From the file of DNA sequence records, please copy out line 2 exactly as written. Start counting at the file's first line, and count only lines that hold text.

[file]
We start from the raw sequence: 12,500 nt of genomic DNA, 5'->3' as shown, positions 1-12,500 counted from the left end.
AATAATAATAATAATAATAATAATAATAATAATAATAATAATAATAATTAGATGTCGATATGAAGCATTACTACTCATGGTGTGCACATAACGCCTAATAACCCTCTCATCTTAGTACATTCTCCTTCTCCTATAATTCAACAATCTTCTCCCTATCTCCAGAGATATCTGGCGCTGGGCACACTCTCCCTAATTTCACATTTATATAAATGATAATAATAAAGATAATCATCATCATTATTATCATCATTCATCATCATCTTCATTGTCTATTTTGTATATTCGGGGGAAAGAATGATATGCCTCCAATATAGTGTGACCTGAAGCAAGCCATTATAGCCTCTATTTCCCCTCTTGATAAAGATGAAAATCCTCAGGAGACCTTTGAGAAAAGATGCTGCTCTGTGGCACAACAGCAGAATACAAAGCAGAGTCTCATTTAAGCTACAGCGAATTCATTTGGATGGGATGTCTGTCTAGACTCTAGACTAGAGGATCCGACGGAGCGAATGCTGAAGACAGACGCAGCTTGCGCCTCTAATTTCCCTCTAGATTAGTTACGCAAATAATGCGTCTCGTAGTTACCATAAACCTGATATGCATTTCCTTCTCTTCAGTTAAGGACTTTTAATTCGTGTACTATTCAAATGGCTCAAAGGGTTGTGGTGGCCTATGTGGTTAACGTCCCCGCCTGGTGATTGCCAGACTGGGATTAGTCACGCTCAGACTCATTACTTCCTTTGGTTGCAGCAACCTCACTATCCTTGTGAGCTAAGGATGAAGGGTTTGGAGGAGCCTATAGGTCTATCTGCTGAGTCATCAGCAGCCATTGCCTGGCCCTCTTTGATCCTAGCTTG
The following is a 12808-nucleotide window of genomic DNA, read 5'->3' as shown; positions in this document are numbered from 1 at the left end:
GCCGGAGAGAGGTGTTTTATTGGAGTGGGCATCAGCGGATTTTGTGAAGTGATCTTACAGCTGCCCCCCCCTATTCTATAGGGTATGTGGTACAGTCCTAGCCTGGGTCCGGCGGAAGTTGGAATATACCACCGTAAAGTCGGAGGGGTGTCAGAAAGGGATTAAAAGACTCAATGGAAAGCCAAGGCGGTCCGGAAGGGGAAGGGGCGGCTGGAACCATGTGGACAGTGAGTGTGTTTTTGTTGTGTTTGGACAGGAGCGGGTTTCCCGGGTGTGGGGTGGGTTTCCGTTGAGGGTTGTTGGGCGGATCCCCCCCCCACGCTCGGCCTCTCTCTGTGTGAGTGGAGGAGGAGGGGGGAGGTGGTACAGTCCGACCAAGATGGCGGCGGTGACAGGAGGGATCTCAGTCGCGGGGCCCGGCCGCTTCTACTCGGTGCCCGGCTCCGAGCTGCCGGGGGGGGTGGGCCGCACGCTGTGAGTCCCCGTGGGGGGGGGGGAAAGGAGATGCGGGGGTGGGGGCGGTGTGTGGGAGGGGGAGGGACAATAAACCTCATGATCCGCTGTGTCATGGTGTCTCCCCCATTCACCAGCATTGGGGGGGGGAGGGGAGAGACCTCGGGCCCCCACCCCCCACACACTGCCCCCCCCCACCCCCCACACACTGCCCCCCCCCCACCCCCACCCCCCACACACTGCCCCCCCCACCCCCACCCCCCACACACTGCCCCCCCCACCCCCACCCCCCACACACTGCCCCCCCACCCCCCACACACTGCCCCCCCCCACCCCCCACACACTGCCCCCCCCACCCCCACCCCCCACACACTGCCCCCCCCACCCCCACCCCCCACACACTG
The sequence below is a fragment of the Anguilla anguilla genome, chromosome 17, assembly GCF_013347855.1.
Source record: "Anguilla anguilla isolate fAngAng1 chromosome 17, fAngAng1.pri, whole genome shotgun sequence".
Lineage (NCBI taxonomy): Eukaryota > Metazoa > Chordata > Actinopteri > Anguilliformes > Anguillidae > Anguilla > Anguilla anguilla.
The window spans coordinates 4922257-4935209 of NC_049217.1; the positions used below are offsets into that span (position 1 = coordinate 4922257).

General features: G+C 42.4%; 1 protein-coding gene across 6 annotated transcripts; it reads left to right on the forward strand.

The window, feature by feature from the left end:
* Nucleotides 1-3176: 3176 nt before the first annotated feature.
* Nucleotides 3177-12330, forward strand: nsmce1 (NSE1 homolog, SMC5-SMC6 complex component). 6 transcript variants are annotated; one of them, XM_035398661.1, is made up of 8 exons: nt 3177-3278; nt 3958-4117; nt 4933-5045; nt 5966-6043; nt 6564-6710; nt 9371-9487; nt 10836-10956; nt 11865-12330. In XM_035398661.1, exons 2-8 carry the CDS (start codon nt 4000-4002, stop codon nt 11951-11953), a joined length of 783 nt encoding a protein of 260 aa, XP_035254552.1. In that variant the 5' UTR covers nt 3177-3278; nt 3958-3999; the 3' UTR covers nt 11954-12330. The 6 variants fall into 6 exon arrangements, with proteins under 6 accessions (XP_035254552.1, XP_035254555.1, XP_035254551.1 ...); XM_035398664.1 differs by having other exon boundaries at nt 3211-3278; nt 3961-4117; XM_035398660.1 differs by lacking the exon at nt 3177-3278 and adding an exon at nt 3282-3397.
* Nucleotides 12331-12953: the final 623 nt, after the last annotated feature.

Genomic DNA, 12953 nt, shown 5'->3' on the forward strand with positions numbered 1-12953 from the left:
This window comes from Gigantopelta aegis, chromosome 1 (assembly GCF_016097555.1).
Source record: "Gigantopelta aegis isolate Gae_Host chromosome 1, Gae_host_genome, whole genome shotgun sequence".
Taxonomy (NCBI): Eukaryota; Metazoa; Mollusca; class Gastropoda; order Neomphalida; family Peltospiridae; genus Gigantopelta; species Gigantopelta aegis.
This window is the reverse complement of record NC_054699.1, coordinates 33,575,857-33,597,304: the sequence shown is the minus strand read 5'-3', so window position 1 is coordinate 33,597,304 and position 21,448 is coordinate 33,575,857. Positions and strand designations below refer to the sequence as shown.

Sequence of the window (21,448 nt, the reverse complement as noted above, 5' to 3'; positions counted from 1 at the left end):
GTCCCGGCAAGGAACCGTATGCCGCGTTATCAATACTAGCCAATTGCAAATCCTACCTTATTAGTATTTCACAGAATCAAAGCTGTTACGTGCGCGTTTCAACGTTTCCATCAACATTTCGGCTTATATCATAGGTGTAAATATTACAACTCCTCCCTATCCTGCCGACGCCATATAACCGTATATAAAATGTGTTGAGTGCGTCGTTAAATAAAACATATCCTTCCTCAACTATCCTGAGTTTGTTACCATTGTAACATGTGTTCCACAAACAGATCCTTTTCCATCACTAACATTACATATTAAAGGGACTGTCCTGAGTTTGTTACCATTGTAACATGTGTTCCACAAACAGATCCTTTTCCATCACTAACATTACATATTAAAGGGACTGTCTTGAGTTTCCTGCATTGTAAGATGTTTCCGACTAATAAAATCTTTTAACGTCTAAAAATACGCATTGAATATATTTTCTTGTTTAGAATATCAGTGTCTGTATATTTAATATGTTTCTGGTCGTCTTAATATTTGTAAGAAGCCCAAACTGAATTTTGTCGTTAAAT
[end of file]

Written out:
AATAATAATAATAATAATAATAATAATAATAATAATAATAATAATAATTAGATGTCGATATGAAGCATTACTACTCATGGTGTGCACATAACGCCTAATAACCCTCTCATCTTAGTACATTCTCCTTCTCCTATAATTCAACAATCTTCTCCCTATCTCCAGAGATATCTGGCGCTGGGCACACTCTCCCTAATTTCACATTTATATAAATGATAATAATAAAGATAATCATCATCATTATTATCATCATTCATCATCATCTTCATTGTCTATTTTGTATATTCGGGGGAAAGAATGATATGCCTCCAATATAGTGTGACCTGAAGCAAGCCATTATAGCCTCTATTTCCCCTCTTGATAAAGATGAAAATCCTCAGGAGACCTTTGAGAAAAGATGCTGCTCTGTGGCACAACAGCAGAATACAAAGCAGAGTCTCATTTAAGCTACAGCGAATTCATTTGGATGGGATGTCTGTCTAGACTCTAGACTAGAGGATCCGACGGAGCGAATGCTGAAGACAGACGCAGCTTGCGCCTCTAATTTCCCTCTAGATTAGTTACGCAAATAATGCGTCTCGTAGTTACCATAAACCTGATATGCATTTCCTTCTCTTCAGTTAAGGACTTTTAATTCGTGTACTATTCAAATGGCTCAAAGGGTTGTGGTGGCCTATGTGGTTAACGTCCCCGCCTGGTGATTGCCAGACTGGGATTAGTCACGCTCAGACTCATTACTTCCTTTGGTTGCAGCAACCTCACTATCCTTGTGAGCTAAGGATGAAGGGTTTGGAGGAGCCTATAGGTCTATCTGCTGAGTCATCAGCAGCCATTGCCTGGCCCTCTTTGATCCTAGCTTG